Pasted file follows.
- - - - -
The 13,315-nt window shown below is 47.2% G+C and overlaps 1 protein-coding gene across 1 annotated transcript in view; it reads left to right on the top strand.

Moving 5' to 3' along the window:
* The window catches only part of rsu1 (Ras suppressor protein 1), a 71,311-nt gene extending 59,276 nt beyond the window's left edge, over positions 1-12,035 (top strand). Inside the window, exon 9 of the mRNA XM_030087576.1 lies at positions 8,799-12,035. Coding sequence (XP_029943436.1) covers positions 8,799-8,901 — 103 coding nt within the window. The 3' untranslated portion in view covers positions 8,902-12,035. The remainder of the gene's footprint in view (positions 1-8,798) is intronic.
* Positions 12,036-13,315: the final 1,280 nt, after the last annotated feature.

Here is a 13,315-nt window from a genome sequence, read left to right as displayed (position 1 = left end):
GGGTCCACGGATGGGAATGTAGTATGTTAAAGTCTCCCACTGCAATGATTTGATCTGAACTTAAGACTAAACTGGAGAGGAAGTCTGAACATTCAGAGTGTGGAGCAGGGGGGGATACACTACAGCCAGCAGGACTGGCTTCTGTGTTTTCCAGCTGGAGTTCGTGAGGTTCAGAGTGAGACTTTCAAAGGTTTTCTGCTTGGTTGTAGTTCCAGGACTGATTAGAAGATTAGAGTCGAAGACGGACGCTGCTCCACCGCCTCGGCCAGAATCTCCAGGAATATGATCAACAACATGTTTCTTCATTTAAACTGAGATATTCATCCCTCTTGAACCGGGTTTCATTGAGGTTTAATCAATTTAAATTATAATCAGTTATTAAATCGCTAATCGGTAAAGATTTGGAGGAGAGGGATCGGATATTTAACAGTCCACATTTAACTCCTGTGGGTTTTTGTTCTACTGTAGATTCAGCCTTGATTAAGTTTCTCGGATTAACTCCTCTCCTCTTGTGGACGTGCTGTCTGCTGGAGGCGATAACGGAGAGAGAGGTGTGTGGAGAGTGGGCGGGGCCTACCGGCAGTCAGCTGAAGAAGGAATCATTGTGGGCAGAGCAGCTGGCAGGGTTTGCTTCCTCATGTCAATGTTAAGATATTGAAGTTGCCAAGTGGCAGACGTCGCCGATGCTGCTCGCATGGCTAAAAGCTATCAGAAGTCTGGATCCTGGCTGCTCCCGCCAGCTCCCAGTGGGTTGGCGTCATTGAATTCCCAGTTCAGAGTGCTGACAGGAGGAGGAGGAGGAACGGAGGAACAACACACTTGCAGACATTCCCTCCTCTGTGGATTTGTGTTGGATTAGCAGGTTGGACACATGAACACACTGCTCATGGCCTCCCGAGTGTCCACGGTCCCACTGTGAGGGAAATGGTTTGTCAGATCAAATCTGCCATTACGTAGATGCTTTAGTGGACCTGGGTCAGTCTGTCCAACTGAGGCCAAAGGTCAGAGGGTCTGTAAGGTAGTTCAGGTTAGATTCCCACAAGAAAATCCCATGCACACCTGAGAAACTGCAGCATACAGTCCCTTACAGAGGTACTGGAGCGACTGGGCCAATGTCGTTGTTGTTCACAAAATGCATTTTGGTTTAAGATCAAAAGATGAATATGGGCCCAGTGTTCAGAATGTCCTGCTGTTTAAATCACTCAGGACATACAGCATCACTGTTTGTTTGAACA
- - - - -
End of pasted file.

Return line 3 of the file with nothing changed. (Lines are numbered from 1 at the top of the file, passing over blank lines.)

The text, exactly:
* The window catches only part of rsu1 (Ras suppressor protein 1), a 71,311-nt gene extending 59,276 nt beyond the window's left edge, over positions 1-12,035 (top strand). Inside the window, exon 9 of the mRNA XM_030087576.1 lies at positions 8,799-12,035. Coding sequence (XP_029943436.1) covers positions 8,799-8,901 — 103 coding nt within the window. The 3' untranslated portion in view covers positions 8,902-12,035. The remainder of the gene's footprint in view (positions 1-8,798) is intronic.